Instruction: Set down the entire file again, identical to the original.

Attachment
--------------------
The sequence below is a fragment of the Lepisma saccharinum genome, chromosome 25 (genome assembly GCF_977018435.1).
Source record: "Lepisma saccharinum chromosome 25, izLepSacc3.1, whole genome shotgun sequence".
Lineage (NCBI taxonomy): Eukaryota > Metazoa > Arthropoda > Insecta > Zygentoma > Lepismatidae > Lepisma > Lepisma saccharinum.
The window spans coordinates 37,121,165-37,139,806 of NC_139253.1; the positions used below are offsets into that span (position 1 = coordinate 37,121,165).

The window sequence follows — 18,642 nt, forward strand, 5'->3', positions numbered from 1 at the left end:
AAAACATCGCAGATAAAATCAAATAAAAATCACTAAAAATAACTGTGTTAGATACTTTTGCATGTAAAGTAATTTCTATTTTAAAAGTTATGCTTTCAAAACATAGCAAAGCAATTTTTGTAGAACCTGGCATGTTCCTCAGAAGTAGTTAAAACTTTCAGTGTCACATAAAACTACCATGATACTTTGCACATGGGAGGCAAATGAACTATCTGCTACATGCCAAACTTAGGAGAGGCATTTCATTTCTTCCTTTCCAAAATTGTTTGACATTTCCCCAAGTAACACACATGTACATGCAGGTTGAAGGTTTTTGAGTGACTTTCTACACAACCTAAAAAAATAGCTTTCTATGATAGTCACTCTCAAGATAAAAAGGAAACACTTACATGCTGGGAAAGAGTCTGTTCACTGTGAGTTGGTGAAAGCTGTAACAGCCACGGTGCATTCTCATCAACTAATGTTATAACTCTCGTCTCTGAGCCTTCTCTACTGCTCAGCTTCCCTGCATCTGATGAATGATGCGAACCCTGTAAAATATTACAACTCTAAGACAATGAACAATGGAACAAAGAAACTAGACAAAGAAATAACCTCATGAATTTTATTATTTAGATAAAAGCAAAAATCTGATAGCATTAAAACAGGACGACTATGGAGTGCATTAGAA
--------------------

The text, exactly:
The sequence below is a fragment of the Lepisma saccharinum genome, chromosome 25 (genome assembly GCF_977018435.1).
Source record: "Lepisma saccharinum chromosome 25, izLepSacc3.1, whole genome shotgun sequence".
Lineage (NCBI taxonomy): Eukaryota > Metazoa > Arthropoda > Insecta > Zygentoma > Lepismatidae > Lepisma > Lepisma saccharinum.
The window spans coordinates 37,121,165-37,139,806 of NC_139253.1; the positions used below are offsets into that span (position 1 = coordinate 37,121,165).

The window sequence follows — 18,642 nt, forward strand, 5'->3', positions numbered from 1 at the left end:
AAAACATCGCAGATAAAATCAAATAAAAATCACTAAAAATAACTGTGTTAGATACTTTTGCATGTAAAGTAATTTCTATTTTAAAAGTTATGCTTTCAAAACATAGCAAAGCAATTTTTGTAGAACCTGGCATGTTCCTCAGAAGTAGTTAAAACTTTCAGTGTCACATAAAACTACCATGATACTTTGCACATGGGAGGCAAATGAACTATCTGCTACATGCCAAACTTAGGAGAGGCATTTCATTTCTTCCTTTCCAAAATTGTTTGACATTTCCCCAAGTAACACACATGTACATGCAGGTTGAAGGTTTTTGAGTGACTTTCTACACAACCTAAAAAAATAGCTTTCTATGATAGTCACTCTCAAGATAAAAAGGAAACACTTACATGCTGGGAAAGAGTCTGTTCACTGTGAGTTGGTGAAAGCTGTAACAGCCACGGTGCATTCTCATCAACTAATGTTATAACTCTCGTCTCTGAGCCTTCTCTACTGCTCAGCTTCCCTGCATCTGATGAATGATGCGAACCCTGTAAAATATTACAACTCTAAGACAATGAACAATGGAACAAAGAAACTAGACAAAGAAATAACCTCATGAATTTTATTATTTAGATAAAAGCAAAAATCTGATAGCATTAAAACAGGACGACTATGGAGTGCATTAGAA